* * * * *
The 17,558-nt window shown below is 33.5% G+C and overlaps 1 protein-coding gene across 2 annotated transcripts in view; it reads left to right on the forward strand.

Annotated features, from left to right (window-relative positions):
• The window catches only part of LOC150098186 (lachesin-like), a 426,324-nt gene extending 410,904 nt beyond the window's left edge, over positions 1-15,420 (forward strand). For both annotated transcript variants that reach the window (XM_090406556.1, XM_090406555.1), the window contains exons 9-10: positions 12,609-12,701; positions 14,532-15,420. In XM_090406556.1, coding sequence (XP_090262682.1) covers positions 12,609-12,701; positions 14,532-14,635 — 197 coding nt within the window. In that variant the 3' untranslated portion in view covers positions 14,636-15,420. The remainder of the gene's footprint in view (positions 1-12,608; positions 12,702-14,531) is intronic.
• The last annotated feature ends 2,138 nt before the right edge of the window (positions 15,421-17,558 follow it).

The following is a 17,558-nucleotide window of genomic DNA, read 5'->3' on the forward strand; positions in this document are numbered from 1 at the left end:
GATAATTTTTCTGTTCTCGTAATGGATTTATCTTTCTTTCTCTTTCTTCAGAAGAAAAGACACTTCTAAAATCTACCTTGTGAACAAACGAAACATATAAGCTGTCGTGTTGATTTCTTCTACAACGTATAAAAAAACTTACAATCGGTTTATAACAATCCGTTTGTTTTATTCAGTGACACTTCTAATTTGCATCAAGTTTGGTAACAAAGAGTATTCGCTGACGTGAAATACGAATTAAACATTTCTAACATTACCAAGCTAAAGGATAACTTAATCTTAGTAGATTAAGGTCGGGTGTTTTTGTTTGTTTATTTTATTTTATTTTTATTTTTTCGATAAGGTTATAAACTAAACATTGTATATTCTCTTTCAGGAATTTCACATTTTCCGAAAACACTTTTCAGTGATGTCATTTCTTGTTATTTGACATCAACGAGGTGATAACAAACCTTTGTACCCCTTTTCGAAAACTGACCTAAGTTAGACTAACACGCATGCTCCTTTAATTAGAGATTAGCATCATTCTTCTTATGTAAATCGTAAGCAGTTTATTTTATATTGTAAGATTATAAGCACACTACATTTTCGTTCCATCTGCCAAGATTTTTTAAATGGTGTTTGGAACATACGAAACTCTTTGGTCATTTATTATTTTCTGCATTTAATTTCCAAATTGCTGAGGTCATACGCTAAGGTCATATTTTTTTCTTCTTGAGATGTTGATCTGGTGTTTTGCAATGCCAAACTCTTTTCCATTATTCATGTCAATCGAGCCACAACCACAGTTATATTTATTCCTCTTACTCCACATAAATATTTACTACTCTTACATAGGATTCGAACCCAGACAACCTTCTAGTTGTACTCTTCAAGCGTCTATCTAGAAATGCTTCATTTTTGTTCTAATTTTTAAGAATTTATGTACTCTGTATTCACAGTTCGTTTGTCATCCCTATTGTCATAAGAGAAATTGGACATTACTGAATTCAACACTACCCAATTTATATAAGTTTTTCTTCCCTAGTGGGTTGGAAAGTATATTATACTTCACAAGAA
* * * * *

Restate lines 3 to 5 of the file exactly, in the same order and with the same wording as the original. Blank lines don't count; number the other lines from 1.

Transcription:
• The window catches only part of LOC150098186 (lachesin-like), a 426,324-nt gene extending 410,904 nt beyond the window's left edge, over positions 1-15,420 (forward strand). For both annotated transcript variants that reach the window (XM_090406556.1, XM_090406555.1), the window contains exons 9-10: positions 12,609-12,701; positions 14,532-15,420. In XM_090406556.1, coding sequence (XP_090262682.1) covers positions 12,609-12,701; positions 14,532-14,635 — 197 coding nt within the window. In that variant the 3' untranslated portion in view covers positions 14,636-15,420. The remainder of the gene's footprint in view (positions 1-12,608; positions 12,702-14,531) is intronic.
• The last annotated feature ends 2,138 nt before the right edge of the window (positions 15,421-17,558 follow it).

The following is a 17,558-nucleotide window of genomic DNA, read 5'->3' on the forward strand; positions in this document are numbered from 1 at the left end: